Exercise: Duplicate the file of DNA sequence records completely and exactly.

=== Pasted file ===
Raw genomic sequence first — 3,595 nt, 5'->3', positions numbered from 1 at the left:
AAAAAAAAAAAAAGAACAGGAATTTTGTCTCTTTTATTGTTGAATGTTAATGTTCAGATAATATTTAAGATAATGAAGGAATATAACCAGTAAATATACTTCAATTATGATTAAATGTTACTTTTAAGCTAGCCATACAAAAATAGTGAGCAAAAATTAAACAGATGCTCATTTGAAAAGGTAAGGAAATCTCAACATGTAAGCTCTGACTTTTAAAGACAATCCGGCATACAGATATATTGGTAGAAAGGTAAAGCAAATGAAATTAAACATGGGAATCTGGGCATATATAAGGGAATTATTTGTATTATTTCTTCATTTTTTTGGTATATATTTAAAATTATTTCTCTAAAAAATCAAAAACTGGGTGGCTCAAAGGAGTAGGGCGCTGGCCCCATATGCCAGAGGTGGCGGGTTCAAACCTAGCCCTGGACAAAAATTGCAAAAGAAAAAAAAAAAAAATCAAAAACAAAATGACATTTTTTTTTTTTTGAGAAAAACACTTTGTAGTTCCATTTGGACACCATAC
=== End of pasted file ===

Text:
Raw genomic sequence first — 3,595 nt, 5'->3', positions numbered from 1 at the left:
AAAAAAAAAAAAAGAACAGGAATTTTGTCTCTTTTATTGTTGAATGTTAATGTTCAGATAATATTTAAGATAATGAAGGAATATAACCAGTAAATATACTTCAATTATGATTAAATGTTACTTTTAAGCTAGCCATACAAAAATAGTGAGCAAAAATTAAACAGATGCTCATTTGAAAAGGTAAGGAAATCTCAACATGTAAGCTCTGACTTTTAAAGACAATCCGGCATACAGATATATTGGTAGAAAGGTAAAGCAAATGAAATTAAACATGGGAATCTGGGCATATATAAGGGAATTATTTGTATTATTTCTTCATTTTTTTGGTATATATTTAAAATTATTTCTCTAAAAAATCAAAAACTGGGTGGCTCAAAGGAGTAGGGCGCTGGCCCCATATGCCAGAGGTGGCGGGTTCAAACCTAGCCCTGGACAAAAATTGCAAAAGAAAAAAAAAAAAAATCAAAAACAAAATGACATTTTTTTTTTTTTGAGAAAAACACTTTGTAGTTCCATTTGGACACCATAC